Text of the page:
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Piriformis Syndrome

Piriformis syndrome is sciatica-like pain due to impingement of the sciatic nerve as it courses through the piriformis muscle. It can be located only within the piriformis muscle or radiate different degrees all the way to the foot.  The incidence is thought to be 6% to 8% of all low back pain cases and is most often noted in the 30 to 40 year old age group. The female-to-male ratio is thought to be 3 to 6:1. The piriformis muscle is the largest of the short external rotators of the hip. Other external rotators of the hip include the superior and inferior gemellus, quadratus femoris and obturator internus muscles which all may be involved as well. The piriformis muscle originates from the second to fourth sacral vertebrae, exiting the pelvis through the sciatic notch and inserting on the upper portion of the greater trochanter with variations in the course of the sciatic nerve through the piriformis muscle. The exact mechanism of this type of sciatica remains unknown, although theories include nerve entrapment due to adhesions from an initial injury such as a fall; compression due to myofascial pain; or compression of the nerve by the muscle or tendon with hip internal rotation.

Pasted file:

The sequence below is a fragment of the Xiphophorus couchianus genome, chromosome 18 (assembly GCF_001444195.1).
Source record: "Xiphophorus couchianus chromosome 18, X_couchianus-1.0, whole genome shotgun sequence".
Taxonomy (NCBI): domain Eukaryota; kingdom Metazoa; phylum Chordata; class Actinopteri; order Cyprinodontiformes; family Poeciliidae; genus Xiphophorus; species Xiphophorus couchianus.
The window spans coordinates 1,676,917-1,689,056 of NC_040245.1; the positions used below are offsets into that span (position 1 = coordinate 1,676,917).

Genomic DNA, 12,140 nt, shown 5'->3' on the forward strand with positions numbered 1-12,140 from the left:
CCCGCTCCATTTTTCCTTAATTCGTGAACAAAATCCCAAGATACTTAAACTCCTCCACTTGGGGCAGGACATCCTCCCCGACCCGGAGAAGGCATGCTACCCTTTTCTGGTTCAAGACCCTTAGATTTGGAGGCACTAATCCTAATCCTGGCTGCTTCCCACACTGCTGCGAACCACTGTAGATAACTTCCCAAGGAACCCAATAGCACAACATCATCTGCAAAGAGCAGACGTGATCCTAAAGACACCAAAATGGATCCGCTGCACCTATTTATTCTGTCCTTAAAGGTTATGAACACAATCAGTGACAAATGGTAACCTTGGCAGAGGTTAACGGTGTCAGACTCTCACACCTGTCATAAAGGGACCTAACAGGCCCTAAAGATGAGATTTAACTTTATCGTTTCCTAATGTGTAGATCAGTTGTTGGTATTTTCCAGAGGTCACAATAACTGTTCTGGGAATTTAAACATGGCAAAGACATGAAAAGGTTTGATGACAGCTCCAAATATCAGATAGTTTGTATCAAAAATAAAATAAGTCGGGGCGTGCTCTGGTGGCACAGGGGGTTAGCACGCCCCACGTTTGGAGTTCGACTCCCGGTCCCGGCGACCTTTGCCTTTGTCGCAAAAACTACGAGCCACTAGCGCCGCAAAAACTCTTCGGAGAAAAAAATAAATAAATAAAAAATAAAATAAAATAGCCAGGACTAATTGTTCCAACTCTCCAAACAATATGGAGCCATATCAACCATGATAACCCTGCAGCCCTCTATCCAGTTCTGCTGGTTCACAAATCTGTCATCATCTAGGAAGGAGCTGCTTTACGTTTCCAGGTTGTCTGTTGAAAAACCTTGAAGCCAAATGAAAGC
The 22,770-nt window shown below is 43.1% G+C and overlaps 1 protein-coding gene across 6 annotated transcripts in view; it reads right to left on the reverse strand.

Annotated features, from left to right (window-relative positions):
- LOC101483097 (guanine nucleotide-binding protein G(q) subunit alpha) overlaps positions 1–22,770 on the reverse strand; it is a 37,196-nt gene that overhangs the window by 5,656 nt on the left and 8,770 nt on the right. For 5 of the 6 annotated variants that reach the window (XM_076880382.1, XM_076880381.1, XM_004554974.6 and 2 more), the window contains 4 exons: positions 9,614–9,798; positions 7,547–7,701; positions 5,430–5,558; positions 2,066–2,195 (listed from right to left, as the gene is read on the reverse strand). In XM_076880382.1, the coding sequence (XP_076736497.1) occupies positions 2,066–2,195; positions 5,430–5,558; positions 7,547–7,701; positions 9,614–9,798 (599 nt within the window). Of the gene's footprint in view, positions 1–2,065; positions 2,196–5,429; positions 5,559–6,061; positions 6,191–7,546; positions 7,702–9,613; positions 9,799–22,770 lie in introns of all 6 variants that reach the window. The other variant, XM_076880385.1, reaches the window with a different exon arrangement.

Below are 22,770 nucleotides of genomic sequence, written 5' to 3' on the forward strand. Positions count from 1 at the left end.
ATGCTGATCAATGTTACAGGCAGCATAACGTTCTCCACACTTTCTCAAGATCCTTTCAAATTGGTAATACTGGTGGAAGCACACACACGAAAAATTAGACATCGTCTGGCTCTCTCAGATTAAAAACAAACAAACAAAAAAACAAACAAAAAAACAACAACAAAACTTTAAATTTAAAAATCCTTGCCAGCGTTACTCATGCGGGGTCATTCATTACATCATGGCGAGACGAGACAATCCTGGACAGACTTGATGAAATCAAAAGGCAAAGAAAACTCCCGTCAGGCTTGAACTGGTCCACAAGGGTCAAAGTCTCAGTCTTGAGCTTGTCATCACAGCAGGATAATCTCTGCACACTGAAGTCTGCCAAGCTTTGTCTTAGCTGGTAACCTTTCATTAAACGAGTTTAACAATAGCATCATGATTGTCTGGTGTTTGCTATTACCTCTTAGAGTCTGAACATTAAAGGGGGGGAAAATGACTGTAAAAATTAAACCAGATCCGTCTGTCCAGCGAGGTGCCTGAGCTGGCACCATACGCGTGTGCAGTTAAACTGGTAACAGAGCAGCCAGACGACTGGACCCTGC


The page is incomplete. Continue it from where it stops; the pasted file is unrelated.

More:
If your piriformis muscle is compromised, even simple normal activities can cause the piriformis muscle to spasm and become painful. Activities that can worsen the pain include arising from a chair, walking up stairs or standing for a long period of time. Any activity that increases hip external rotation can increase the pain. Also blunt trauma to the gluteal region, pregnancy and prolonged sitting on hard surfaces can also be factors in piriformis syndrome.



Piriformis syndrome is considered a diagnosis of exclusion with no consensus on clinical findings. Most importantly it is critical to rule out a pinched nerve in the lower back, because it has “sciatica-like” features such as buttock and lower leg pain. Also a progressive limp may overload adjacent structures worsening the pain.

Other diseases that can mimic piriformis syndrome include:

• Endometriosis

• Herniated nucleus pulposus

• Hip joint pathology

• Pelvic tumors

• Sacroiliac joint pathology

• Spinal stenosis

• Spondylosis

The symptoms of piriformis syndrome can respond quite well to non-surgical treatments. In some cases, pain can be temporarily or permanently relieved. 



Fishman LM, Dombi GW, Michaelsen C, Ringel S, Rozbruch J, Rosner B, Weber C. Piriformis syndrome: diagnosis, treatment, and outcome, a 10-year study. Arch Phys Med Rehabil. 2002 Mar;83(3):295-301.

Panagos A. Rehabilitation Medicine Quick Reference-Spine (ed. Buschbacher R.M.) New York: Demos Publishing; 2010. p. 194-195.

Papadopoulos EC, Khan SN. Piriformis syndrome and low back pain: a new classification and review of the literature. Orthop Clin North Am. 2004 Jan;35(1):65-7.

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